Monday, July 31, 2017


OMGYOUGUYS it's the last day of MyBloWriMo and I think it's safe to say I'LL NEVER DO ANOTHER ONE AGAIN. I mean, I posted CLOUDS yesterday. Your patience is saintly.

I have had the maddest, most productive day. It consisted of more laundry - of course, no post would be complete without - but also So Much Unpacking and also So Many Emails and also A Very Exciting Business Meeting in which Important Businessy Things Were Discussed. Opportunities abound, things are afoot, shenanigans are on the horizon.

We have no food in the house. Except for pate and foie gras, because I had it in my head that I Can't Live Without These Things and brought over jars of the stuff. I'm sure I'll appreciate this when it's not a million degrees outside but right now all I want is some kind of meat on a bbq. This is not a helpful craving when I'm trying to work on my online grocery order and find myself adding ten packages of sausages to my cart. MUST. BALANCE. DIET. At the very least add some greens that I can let get wet and moldy in my fridge before throwing them away in a week.

I do have a punnet of British blackberries in my tote. I impulse-bought them when picking up some eggs at Tesco Metro and they cost a million dollars and I don't know what I was thinking since the only way I like blackberries is in a crumble and I'm not likely to turn on the oven for dessert.

It has been an exciting* month and I thank you for tuning in. It was a lot of nonsense and my heart can't contain my gratitude for you reading.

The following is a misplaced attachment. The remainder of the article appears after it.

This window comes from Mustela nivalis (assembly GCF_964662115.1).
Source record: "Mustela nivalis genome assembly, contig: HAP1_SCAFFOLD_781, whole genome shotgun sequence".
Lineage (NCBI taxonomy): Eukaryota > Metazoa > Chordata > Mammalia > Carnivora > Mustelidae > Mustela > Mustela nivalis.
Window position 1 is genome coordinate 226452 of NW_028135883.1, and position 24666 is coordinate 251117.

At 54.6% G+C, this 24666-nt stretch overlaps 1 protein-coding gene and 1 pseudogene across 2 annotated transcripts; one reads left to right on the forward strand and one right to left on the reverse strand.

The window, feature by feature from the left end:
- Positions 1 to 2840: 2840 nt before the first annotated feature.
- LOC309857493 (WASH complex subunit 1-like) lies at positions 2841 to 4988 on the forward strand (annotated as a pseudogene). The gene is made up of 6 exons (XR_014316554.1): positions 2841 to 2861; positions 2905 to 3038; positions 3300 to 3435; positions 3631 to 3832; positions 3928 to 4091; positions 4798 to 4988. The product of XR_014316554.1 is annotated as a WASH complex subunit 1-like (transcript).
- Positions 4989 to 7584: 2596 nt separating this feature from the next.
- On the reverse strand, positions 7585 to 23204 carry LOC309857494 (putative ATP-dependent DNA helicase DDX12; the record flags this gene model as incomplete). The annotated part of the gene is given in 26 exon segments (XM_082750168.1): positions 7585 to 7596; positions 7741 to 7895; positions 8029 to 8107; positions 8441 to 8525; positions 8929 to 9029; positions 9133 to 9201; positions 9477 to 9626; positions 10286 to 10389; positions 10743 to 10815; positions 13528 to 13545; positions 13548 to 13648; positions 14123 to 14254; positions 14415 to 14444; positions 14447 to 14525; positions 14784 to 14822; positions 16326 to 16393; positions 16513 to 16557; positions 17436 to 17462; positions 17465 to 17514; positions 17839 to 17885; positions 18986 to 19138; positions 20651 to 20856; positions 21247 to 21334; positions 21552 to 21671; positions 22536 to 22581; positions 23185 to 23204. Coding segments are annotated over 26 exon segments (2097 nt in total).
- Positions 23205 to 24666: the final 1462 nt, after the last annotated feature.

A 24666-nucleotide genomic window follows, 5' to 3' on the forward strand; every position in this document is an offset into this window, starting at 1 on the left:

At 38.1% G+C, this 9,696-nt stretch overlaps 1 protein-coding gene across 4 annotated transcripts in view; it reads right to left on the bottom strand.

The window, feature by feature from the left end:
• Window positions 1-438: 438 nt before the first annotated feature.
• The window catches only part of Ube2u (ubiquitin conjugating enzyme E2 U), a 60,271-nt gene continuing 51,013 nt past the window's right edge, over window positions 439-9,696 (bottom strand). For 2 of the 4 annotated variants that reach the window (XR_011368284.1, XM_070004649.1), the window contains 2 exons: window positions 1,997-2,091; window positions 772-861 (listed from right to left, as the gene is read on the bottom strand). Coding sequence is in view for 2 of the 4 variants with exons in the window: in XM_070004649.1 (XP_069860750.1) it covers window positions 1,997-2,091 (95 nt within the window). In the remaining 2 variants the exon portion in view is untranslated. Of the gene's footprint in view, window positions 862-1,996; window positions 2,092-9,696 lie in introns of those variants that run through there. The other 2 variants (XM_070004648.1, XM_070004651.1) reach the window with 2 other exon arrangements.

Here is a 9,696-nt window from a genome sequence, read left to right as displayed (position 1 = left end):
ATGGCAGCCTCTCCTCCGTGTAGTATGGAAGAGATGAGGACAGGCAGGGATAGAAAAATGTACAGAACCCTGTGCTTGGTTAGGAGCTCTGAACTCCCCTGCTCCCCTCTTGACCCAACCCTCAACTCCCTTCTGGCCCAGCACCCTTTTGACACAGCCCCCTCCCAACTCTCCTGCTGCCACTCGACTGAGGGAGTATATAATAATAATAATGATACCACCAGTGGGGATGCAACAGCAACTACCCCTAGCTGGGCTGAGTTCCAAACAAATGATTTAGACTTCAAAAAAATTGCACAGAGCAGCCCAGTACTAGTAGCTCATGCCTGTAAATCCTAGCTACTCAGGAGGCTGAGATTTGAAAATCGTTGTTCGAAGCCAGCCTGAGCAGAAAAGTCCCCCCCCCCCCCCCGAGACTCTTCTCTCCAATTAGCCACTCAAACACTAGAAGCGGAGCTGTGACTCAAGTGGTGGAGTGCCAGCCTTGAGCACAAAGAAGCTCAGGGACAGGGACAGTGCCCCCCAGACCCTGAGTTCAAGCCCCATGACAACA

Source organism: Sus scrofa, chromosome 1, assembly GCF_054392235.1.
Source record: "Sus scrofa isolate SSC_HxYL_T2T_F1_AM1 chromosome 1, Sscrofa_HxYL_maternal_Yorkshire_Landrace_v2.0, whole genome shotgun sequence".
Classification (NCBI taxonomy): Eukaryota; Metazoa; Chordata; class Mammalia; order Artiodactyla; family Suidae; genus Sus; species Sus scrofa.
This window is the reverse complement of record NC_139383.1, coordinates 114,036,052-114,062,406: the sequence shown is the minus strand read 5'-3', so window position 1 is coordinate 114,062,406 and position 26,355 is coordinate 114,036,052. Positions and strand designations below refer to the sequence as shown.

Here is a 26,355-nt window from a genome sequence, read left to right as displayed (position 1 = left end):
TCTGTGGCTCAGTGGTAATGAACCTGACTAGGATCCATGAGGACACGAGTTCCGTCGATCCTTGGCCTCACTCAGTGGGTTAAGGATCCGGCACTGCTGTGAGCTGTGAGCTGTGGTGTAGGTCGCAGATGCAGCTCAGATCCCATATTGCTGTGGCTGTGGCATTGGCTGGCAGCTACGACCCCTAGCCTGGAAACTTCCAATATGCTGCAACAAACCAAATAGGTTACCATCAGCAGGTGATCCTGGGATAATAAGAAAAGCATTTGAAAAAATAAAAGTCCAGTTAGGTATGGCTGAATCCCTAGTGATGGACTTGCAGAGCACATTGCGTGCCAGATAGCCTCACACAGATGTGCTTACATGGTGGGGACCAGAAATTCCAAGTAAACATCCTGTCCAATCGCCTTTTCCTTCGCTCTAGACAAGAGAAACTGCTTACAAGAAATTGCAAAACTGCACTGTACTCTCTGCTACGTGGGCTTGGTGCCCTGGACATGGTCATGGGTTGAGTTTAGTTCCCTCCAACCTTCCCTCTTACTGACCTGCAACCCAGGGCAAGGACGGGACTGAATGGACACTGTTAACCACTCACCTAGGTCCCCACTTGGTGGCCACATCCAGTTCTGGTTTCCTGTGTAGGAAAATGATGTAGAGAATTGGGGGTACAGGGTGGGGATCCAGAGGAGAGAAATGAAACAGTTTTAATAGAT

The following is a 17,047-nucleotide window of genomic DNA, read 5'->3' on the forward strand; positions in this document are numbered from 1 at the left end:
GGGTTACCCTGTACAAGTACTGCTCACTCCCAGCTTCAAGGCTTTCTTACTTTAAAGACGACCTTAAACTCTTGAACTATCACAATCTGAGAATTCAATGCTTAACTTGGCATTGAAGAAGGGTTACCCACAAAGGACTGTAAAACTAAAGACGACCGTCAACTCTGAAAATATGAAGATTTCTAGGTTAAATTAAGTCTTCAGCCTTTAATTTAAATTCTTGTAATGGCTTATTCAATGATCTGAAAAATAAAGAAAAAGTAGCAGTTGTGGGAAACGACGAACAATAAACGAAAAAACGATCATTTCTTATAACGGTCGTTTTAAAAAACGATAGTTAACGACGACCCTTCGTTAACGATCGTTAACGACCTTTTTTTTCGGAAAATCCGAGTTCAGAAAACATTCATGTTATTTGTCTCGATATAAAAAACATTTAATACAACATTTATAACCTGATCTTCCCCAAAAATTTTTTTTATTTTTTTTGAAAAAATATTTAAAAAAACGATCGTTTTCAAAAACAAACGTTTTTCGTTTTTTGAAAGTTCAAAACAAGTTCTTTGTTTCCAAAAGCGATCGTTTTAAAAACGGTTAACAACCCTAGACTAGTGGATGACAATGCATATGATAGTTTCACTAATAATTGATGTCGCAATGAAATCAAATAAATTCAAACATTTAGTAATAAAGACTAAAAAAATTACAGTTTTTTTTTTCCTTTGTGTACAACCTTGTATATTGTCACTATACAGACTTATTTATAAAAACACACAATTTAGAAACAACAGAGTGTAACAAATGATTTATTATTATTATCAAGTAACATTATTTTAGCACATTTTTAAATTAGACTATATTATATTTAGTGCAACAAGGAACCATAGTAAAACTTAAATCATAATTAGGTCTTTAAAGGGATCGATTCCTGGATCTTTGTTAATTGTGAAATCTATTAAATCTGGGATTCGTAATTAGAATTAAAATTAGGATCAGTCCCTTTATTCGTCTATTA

Big hugs and lots of love,

*Was July three months long or is that just me?  

Sunday, July 30, 2017

Road Tripppp

And we are home. We drove ten hours on five hours' sleep, entertained by S-Town and Hamilton, and now we've flopped into bed and I am going to share with you the dramatic sky that France farewelled us with. Tomorrow is the last day of MyBloWriMo so this seems fitting.

 It all started off so innocently, clouds as gentle as lambs

 Then they got lower

 and darker

- pretended violence -

and then rolled like the sea

It never acted on its threat though - it was all bark today

See you tomorrow! It's going to be a rough one - the first day back after a long holiday is always so - but I've got my to-do list (so long it reaches the floor like a cartoon scroll) and I'm just going to knock things out one at a time and hope for the best.

Big hugs,

Saturday, July 29, 2017

Cleaning and sleeping and . . . that's basically it.

Since we have last 'talked,' I have done the following:

- Slept. This was the majority of it. I had a dream that I went to a festival with my sister and nieces and they thought it was funny to lose me so I couldn't find the tent at the end of the night but little did they know I have abandonment issues and I LOST MY BLOODY MIND and threw my sister's toothbrush in the dirt when I finally found them. It was excellent (sorry, sissy).

- Scrubbed the toilets, wiped the windowsills, swept the cellar, brought in the outdoor furniture. Wolf hoovered, a strange and unanticipated skillset he has. Man is THOROUGH.

- Ate breakfast, drank some Cantillon apricot juice, wished I had some more Cantillon apricot juice.

Current status: settling in with our books and about to enjoy the last day in our garden. Tomorrow's the big drive back!

See you from the road!

Big hugs,

Friday, July 28, 2017

Happy Fosse Friday!

YOUGUYS what a day. The sun has come back out in strength after a dappled week and we resumed our splashing in the pool and dusky bbq’ing. We just had a pile of sausages and as we finished, Wolf says, ‘So we’ll have dinner later, right?’ It's 6 p.m. so apparently he’s fully acclimated to European dining hours. He'll be wanting to eat again as I'm climbing into bed with my book.

Here is a picture of a tree in the middle of a patio. Not our tree, not our patio, but I liked it so here you go.